Another important argument that Prof. Nolan pointed out was in terms of the relation between Chinese political structure and the market. Although Martin Wolf defined that a market economy has a close and supportive relationship with democracy, it is no doubt that the outcome of free market indeed attract more and more companies come to China to invest. In addition, the failure of USSR also pushes Chinese policy makers to rethink their industrial policy. In brief, China is always preparing to join global financial system in an appropriate time.
By way of conclusion, due to a number of advantages like huge market and intelligent people, Prof, Nolan believes that China could build up a better financial system in the future and wealth will be redistributed equally to its people. In the meantime, the idea of globalization and free market will help Chinese enrich their traditional value and make China a difference in the future.
Sean Chen said:
Professor Nolan focused the talk on how globalization presents a challenge to China. He first mentioned that throughout Chinese history, the country was always integrated into the global economy and was a source of ideas and technology for the rest of the world. After modern China finally opened up to the world in the 1970s, there has been a constant push by the West to encourage China to further liberalize its economy in the framework of what’s known as the Washington Consensus. They wanted China to privatize its state-owned corporations, de-regulate its banking system, allow foreign direct investments, and open up their economy in general to be integrated into the global financial system. The West argued that only then would China have a “normal” and “non-distorted” economy. However, the Chinese examined the prospects of globalization within and identified some weaknesses with this process. For example, they noted the negative effects of rampant capitalistic globalization on global warming and the ecology of the world. In addition, the great injustice of an unequal distribution of wealth in the world is exacerbated by globalization. Finally, the industrial concentration of corporations means that China needs to protect its own state corporations from the competition of more established foreign companies. These analyses by the Chinese prevent them from fully embracing the Washington Consensus and fully liberalize its economy. With the current world financial crisis in full light, Professor Nolan concludes by suggesting that perhaps China could once again be a source of idea for the rest of the world like it has been in the past. China could show the rest of the world how to have a well-regulated financial system that would redistribute wealth more evenly among its citizens.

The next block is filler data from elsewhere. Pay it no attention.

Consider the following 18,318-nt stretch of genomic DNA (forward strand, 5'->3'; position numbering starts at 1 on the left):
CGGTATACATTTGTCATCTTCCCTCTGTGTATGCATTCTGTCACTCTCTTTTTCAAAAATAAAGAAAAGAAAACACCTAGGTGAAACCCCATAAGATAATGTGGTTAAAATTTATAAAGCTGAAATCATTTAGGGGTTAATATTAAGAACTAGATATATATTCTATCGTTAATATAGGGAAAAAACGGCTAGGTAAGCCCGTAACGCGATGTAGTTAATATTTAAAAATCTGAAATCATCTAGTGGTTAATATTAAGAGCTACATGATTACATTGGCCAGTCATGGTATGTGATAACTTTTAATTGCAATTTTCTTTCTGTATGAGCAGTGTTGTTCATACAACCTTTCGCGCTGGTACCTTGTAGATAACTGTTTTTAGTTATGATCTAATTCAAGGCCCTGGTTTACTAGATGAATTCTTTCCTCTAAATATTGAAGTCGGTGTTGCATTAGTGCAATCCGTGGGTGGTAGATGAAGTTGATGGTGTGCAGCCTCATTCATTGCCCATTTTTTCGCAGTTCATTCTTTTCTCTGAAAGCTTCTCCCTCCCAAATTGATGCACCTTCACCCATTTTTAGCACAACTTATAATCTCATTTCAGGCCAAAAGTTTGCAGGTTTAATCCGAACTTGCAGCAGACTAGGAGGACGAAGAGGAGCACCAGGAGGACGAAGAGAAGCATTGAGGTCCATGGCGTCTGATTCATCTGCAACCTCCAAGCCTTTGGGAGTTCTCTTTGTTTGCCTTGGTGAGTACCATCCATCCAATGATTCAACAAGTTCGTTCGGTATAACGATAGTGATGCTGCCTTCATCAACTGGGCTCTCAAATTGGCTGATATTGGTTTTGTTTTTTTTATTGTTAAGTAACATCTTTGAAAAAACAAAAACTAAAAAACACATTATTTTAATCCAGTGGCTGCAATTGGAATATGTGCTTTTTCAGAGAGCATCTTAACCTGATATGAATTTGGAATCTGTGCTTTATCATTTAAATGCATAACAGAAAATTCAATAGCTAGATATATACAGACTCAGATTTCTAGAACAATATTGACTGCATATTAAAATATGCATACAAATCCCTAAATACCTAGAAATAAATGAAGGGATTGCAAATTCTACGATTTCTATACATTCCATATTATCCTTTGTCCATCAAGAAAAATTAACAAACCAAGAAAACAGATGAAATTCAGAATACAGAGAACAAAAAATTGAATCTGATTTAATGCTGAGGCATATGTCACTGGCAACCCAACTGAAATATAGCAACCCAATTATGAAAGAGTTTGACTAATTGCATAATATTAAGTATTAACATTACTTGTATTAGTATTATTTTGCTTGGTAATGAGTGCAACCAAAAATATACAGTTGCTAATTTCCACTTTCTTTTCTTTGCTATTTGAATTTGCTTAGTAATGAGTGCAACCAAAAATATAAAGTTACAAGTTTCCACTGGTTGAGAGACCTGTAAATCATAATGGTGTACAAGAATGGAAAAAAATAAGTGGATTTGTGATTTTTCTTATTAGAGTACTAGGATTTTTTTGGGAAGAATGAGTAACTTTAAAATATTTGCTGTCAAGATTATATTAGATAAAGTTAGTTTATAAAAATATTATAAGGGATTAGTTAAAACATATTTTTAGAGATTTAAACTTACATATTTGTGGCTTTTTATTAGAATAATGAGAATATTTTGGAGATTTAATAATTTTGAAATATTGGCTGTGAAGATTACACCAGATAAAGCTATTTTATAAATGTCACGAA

This report is kindly produced and edited by Hsin-Yun Lee and Sean Chen
This event was held by China Development Society. To join, please send an email to firstname.lastname@example.org.